Hollywood has long told stories of women who sell their bodies to the eyes of lustful businessmen flaunting their dollars on their lunch breaks. Until now, those stories have been told almost exclusively by men. Along comes “Hustlers,” a new film from Lorene Scafaria, which tells this story exclusively from the female point of view.
Constance Wu stars as Destiny, a girl who just wants to make enough money to take care of her grandma and maybe buy herself a few nice things. As the story unfolds, we eventually learn some sad details about Destiny’s early years. Otherwise, though, we don’t know much about the circumstances that led her to the world of exotic dancing. We get our introduction to the club through Destiny’s eyes as the new girl learning to navigate the tricky waters of the Manhattan scene where the Wall Street boys open their wallets and the men running the club hold out their hands for a cut.
It isn’t long before Destiny meets Ramona (Jennifer Lopez), the resident star who immediately takes Destiny under her wing—or, rather, her very large fur coat—and teaches her how to use her gifts to make some real cash. Ramona’s onscreen introduction is mesmerizing and Lopez wastes no time reminding the world that she is a star for a reason. If this story were told by men, Ramona would likely flaunt an air of cool aloofness that keeps her at arm’s length from just about everyone. But this story is told by and for women, and so Ramona possesses that unattainable coolness while also playing mentor and role model to the ladies, especially Destiny.
“Hustlers” opens in 2007, which Destiny describes as a very good year. But of course, everything came crashing down in 2008 as Wall Street collapsed. Scafaria masterfully paints the picture of how the financial meltdown affected people dependent on the Goldman Sachs boys. She doesn’t try to glorify the industry, but rather to show that these women were real people who still had bills to pay and very few skills with which to go and find other things to do. This also perfectly captures the way women in the sex trade are so easily dismissed and why it would be easy for them to turn the tables on men who mistakenly assume their own superiority.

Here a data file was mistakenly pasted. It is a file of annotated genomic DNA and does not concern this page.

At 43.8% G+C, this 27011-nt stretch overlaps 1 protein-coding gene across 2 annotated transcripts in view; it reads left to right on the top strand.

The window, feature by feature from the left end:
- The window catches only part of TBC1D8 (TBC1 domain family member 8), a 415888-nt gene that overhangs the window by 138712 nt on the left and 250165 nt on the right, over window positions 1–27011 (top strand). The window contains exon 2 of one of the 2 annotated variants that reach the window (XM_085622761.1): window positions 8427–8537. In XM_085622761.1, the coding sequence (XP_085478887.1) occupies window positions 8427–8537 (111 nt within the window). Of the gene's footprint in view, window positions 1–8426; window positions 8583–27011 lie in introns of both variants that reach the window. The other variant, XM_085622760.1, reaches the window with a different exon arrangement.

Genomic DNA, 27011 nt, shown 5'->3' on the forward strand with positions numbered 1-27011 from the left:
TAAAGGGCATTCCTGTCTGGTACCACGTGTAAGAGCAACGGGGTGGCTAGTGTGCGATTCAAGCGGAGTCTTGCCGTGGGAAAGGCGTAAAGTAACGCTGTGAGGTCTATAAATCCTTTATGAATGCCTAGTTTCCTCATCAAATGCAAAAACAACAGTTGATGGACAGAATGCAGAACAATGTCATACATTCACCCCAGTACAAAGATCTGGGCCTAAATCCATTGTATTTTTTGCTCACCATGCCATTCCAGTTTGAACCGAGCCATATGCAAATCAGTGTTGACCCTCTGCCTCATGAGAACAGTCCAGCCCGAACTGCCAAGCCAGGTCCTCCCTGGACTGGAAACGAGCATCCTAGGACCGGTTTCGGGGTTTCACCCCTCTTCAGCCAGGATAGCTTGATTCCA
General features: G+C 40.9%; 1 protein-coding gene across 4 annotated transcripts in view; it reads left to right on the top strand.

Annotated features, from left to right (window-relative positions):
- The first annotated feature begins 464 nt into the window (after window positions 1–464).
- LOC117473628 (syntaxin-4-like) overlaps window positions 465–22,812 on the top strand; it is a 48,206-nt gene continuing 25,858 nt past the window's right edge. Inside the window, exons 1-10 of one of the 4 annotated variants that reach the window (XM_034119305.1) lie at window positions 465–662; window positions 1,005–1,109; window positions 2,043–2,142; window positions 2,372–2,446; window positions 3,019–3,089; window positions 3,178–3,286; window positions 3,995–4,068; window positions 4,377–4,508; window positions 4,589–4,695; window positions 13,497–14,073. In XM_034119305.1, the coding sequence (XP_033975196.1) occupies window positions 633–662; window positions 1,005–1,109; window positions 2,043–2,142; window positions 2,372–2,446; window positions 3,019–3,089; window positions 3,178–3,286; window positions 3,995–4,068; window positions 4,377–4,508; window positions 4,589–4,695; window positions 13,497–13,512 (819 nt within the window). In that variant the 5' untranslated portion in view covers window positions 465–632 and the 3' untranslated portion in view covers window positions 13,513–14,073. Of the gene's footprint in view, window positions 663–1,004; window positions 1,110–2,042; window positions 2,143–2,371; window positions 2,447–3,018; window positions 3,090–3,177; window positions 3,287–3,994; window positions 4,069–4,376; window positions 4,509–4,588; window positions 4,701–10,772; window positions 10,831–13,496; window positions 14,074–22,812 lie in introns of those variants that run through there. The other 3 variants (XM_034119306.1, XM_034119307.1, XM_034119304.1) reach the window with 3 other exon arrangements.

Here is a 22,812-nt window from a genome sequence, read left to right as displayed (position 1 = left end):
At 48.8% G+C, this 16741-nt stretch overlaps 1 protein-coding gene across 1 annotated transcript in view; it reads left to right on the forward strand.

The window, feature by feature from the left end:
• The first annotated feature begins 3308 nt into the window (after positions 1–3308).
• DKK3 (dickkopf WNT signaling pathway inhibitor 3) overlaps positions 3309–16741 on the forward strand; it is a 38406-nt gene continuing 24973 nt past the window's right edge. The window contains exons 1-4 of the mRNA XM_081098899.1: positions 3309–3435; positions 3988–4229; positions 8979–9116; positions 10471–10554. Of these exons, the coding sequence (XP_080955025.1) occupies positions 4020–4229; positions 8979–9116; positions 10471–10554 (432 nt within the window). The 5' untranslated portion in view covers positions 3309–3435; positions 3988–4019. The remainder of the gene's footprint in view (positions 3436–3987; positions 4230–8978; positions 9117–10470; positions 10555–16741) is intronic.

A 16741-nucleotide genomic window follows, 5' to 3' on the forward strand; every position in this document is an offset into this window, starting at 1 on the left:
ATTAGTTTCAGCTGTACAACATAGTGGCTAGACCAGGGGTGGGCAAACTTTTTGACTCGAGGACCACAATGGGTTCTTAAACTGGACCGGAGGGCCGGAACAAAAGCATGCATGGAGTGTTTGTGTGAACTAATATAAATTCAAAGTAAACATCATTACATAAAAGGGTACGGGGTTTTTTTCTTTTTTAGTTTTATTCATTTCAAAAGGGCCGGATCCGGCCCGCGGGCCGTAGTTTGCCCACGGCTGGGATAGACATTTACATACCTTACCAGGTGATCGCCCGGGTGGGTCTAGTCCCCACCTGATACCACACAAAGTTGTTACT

Eventually, Ramona has an idea and it takes only a little convincing to bring Destiny on board. They recruit Mercedes (Keke Palmer) and Annabelle (Lili Reinhart) to join their scheme and set out to troll for rich men they can lure to the club through dubious and then outright illegal methods. Some of these scenes are downright hilarious and this quartet of hustlers may be clearly in the wrong, but it’s hard not to root for them.
There is a lot to be said for the performances here. Lopez and Wu are the easiest to praise since they are not only the most significant characters and highest profile stars, but they are also just so good. Palmer and Reinhart are praiseworthy too, with very funny moments and brilliant character development. We never get to know a lot about them as individuals, but we do get the sense that they are full and necessary players on this team and the movie wouldn’t be the same without them.
Looking beyond the actors, “Hustlers” is a stunning work of craftsmanship. Todd Banhazl’s cinematography is perfect. Under Scafaria’s direction, Banhazl’s camera never exploits the women or treats them like anything less than people who matter. Likewise, the costume design from Mitchell Travers is certainly appropriate to the ladies’ line of work, but smartly draws the eye to their faces. Unlike the clients in the club, we as an audience are not invited to let our focus linger on their bodies. That makes “Hustlers,” in spite of its inspired-by-a-true-story subject matter, a celebration for women rather than a feast for men.
The genius elements never stop. From perfect music cues—you never knew you needed Fiona Apple’s “Criminal” in a movie about strippers—to the big screen return of Mercedes Ruehl, Lorene Scafaria demonstrates confidence in her abilities as a director and we never need to question it.
This is a story that is inspired by real people and that brings us to the one aspect of “Hustlers” that falters just a bit. Destiny narrates her story to a reporter named Elizabeth (Julia Stiles), and these moments feel surprisingly conventional for a film so determined to defy expectations. Scafaria presents a set of facts and does so in an entertaining and engaging way, but she doesn’t do enough to take a side either way. Are we supposed to condemn the women when things get really bad? Or are we supposed to cheer them on and ignore our own sense of right and wrong? This refusal to outright praise or castigate makes for a conclusion that feels a bit unsatisfying and empty.
But the journey to get there is worth it. “Hustlers” has plenty to celebrate and is certainly one of the most fun cinematic experiences of the year.
“Hustlers” is distributed by STX Films and is in theaters now.